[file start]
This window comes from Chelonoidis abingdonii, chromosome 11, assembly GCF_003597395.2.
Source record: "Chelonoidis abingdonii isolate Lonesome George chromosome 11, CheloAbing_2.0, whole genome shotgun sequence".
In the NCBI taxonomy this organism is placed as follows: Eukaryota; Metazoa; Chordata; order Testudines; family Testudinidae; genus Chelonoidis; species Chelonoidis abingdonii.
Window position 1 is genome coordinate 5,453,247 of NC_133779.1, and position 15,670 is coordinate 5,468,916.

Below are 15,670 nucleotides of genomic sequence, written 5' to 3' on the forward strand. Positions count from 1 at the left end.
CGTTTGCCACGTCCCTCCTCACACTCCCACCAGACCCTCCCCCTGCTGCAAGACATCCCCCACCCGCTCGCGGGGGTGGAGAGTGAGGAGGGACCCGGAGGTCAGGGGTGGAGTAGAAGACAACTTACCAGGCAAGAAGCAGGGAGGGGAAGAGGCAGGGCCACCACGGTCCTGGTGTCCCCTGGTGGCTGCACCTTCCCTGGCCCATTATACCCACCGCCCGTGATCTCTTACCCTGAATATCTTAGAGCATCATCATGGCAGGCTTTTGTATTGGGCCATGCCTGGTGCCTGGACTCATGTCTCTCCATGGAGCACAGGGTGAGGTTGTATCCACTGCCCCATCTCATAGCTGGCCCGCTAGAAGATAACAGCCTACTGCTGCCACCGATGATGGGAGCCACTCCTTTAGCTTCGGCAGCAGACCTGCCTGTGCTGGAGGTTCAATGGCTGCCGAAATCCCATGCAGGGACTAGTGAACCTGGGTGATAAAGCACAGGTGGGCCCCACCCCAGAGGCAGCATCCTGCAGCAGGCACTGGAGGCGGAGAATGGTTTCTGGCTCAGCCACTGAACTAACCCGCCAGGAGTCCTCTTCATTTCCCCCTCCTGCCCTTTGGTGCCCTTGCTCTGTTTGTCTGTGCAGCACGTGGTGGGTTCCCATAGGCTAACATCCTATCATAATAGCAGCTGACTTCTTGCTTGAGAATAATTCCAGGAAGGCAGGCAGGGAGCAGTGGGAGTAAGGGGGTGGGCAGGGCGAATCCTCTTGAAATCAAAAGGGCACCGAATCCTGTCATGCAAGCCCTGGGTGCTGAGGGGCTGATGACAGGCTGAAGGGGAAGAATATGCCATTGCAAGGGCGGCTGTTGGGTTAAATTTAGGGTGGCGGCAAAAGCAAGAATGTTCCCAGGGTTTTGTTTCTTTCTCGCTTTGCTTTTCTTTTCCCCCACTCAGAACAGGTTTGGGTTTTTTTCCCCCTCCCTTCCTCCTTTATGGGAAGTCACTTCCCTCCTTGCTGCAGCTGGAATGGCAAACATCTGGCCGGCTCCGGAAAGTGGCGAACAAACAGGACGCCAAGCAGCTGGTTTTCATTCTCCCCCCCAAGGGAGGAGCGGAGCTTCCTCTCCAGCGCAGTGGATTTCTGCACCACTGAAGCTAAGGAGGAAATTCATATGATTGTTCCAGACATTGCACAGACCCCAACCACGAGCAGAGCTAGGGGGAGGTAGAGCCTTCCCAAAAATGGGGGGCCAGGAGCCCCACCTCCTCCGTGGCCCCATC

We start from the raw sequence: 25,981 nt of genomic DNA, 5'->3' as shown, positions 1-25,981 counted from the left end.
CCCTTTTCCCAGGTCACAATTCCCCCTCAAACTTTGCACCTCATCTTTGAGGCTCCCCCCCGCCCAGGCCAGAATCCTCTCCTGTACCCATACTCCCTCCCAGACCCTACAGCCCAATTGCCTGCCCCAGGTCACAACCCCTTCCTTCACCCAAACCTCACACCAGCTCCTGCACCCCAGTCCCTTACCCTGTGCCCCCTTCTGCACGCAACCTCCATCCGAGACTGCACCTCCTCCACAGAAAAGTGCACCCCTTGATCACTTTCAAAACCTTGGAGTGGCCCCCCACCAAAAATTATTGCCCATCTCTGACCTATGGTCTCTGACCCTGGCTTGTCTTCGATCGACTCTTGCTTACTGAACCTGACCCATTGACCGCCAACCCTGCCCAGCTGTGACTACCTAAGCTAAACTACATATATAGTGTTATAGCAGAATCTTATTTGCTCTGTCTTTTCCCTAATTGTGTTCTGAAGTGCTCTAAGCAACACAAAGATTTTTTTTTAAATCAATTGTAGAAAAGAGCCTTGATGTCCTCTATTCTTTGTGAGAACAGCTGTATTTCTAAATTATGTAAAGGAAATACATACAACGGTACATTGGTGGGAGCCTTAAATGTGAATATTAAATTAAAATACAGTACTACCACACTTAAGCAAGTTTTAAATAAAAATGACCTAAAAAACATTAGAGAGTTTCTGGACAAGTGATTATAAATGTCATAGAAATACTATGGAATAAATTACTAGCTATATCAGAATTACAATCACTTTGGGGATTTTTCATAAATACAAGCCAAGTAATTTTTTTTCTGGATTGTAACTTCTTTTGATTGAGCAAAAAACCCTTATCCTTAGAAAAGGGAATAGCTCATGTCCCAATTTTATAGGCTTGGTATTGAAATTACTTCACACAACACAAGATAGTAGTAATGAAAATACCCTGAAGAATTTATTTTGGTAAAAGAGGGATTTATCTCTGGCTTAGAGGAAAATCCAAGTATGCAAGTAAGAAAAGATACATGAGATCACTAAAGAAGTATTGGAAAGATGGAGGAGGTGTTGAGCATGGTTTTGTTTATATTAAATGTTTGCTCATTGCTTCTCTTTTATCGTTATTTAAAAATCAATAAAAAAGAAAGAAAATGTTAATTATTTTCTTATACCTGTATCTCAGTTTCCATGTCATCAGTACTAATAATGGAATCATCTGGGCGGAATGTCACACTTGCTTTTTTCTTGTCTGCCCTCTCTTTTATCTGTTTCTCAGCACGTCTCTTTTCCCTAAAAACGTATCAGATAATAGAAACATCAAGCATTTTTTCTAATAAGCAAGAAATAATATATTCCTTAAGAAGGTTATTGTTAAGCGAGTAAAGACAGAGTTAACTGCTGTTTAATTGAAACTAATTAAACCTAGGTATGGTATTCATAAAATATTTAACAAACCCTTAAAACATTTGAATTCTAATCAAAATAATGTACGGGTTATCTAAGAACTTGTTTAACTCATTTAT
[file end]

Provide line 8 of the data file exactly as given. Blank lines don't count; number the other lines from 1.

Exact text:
CCCTTTTCCCAGGTCACAATTCCCCCTCAAACTTTGCACCTCATCTTTGAGGCTCCCCCCCGCCCAGGCCAGAATCCTCTCCTGTACCCATACTCCCTCCCAGACCCTACAGCCCAATTGCCTGCCCCAGGTCACAACCCCTTCCTTCACCCAAACCTCACACCAGCTCCTGCACCCCAGTCCCTTACCCTGTGCCCCCTTCTGCACGCAACCTCCATCCGAGACTGCACCTCCTCCACAGAAAAGTGCACCCCTTGATCACTTTCAAAACCTTGGAGTGGCCCCCCACCAAAAATTATTGCCCATCTCTGACCTATGGTCTCTGACCCTGGCTTGTCTTCGATCGACTCTTGCTTACTGAACCTGACCCATTGACCGCCAACCCTGCCCAGCTGTGACTACCTAAGCTAAACTACATATATAGTGTTATAGCAGAATCTTATTTGCTCTGTCTTTTCCCTAATTGTGTTCTGAAGTGCTCTAAGCAACACAAAGATTTTTTTTTAAATCAATTGTAGAAAAGAGCCTTGATGTCCTCTATTCTTTGTGAGAACAGCTGTATTTCTAAATTATGTAAAGGAAATACATACAACGGTACATTGGTGGGAGCCTTAAATGTGAATATTAAATTAAAATACAGTACTACCACACTTAAGCAAGTTTTAAATAAAAATGACCTAAAAAACATTAGAGAGTTTCTGGACAAGTGATTATAAATGTCATAGAAATACTATGGAATAAATTACTAGCTATATCAGAATTACAATCACTTTGGGGATTTTTCATAAATACAAGCCAAGTAATTTTTTTTCTGGATTGTAACTTCTTTTGATTGAGCAAAAAACCCTTATCCTTAGAAAAGGGAATAGCTCATGTCCCAATTTTATAGGCTTGGTATTGAAATTACTTCACACAACACAAGATAGTAGTAATGAAAATACCCTGAAGAATTTATTTTGGTAAAAGAGGGATTTATCTCTGGCTTAGAGGAAAATCCAAGTATGCAAGTAAGAAAAGATACATGAGATCACTAAAGAAGTATTGGAAAGATGGAGGAGGTGTTGAGCATGGTTTTGTTTATATTAAATGTTTGCTCATTGCTTCTCTTTTATCGTTATTTAAAAATCAATAAAAAAGAAAGAAAATGTTAATTATTTTCTTATACCTGTATCTCAGTTTCCATGTCATCAGTACTAATAATGGAATCATCTGGGCGGAATGTCACACTTGCTTTTTTCTTGTCTGCCCTCTCTTTTATCTGTTTCTCAGCACGTCTCTTTTCCCTAAAAACGTATCAGATAATAGAAACATCAAGCATTTTTTCTAATAAGCAAGAAATAATATATTCCTTAAGAAGGTTATTGTTAAGCGAGTAAAGACAGAGTTAACTGCTGTTTAATTGAAACTAATTAAACCTAGGTATGGTATTCATAAAATATTTAACAAACCCTTAAAACATTTGAATTCTAATCAAAATAATGTACGGGTTATCTAAGAACTTGTTTAACTCATTTAT